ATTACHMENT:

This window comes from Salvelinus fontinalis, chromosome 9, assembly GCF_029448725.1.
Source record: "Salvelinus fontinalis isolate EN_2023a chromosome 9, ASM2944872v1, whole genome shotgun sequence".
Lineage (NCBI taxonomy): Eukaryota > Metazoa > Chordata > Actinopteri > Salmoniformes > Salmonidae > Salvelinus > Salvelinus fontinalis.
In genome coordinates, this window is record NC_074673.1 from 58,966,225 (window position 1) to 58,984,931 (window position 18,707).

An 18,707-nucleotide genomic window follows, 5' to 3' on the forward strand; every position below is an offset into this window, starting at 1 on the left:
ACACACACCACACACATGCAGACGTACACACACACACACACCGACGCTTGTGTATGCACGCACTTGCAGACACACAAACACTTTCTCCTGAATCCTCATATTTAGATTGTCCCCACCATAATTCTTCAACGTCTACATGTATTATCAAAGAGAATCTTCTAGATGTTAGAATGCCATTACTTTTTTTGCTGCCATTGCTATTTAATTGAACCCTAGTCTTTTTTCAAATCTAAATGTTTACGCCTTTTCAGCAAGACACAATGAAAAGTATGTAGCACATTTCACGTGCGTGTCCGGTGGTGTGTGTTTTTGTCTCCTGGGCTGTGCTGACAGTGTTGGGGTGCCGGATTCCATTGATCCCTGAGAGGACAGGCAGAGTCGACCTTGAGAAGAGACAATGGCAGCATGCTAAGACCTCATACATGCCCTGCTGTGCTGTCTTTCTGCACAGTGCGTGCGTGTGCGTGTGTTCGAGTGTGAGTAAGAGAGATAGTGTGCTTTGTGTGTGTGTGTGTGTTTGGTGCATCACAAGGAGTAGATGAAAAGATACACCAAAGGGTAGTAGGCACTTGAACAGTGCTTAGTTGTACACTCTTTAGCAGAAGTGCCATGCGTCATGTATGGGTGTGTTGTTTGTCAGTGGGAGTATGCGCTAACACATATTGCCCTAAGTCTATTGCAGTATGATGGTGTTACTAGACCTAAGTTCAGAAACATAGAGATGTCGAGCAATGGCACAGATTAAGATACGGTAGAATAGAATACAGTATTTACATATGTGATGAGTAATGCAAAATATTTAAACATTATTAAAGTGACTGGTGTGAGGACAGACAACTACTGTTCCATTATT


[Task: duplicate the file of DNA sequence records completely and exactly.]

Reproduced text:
This window comes from Salvelinus fontinalis, chromosome 9, assembly GCF_029448725.1.
Source record: "Salvelinus fontinalis isolate EN_2023a chromosome 9, ASM2944872v1, whole genome shotgun sequence".
Lineage (NCBI taxonomy): Eukaryota > Metazoa > Chordata > Actinopteri > Salmoniformes > Salmonidae > Salvelinus > Salvelinus fontinalis.
In genome coordinates, this window is record NC_074673.1 from 58,966,225 (window position 1) to 58,984,931 (window position 18,707).

An 18,707-nucleotide genomic window follows, 5' to 3' on the forward strand; every position below is an offset into this window, starting at 1 on the left:
ACACACACCACACACATGCAGACGTACACACACACACACACCGACGCTTGTGTATGCACGCACTTGCAGACACACAAACACTTTCTCCTGAATCCTCATATTTAGATTGTCCCCACCATAATTCTTCAACGTCTACATGTATTATCAAAGAGAATCTTCTAGATGTTAGAATGCCATTACTTTTTTTGCTGCCATTGCTATTTAATTGAACCCTAGTCTTTTTTCAAATCTAAATGTTTACGCCTTTTCAGCAAGACACAATGAAAAGTATGTAGCACATTTCACGTGCGTGTCCGGTGGTGTGTGTTTTTGTCTCCTGGGCTGTGCTGACAGTGTTGGGGTGCCGGATTCCATTGATCCCTGAGAGGACAGGCAGAGTCGACCTTGAGAAGAGACAATGGCAGCATGCTAAGACCTCATACATGCCCTGCTGTGCTGTCTTTCTGCACAGTGCGTGCGTGTGCGTGTGTTCGAGTGTGAGTAAGAGAGATAGTGTGCTTTGTGTGTGTGTGTGTGTTTGGTGCATCACAAGGAGTAGATGAAAAGATACACCAAAGGGTAGTAGGCACTTGAACAGTGCTTAGTTGTACACTCTTTAGCAGAAGTGCCATGCGTCATGTATGGGTGTGTTGTTTGTCAGTGGGAGTATGCGCTAACACATATTGCCCTAAGTCTATTGCAGTATGATGGTGTTACTAGACCTAAGTTCAGAAACATAGAGATGTCGAGCAATGGCACAGATTAAGATACGGTAGAATAGAATACAGTATTTACATATGTGATGAGTAATGCAAAATATTTAAACATTATTAAAGTGACTGGTGTGAGGACAGACAACTACTGTTCCATTATT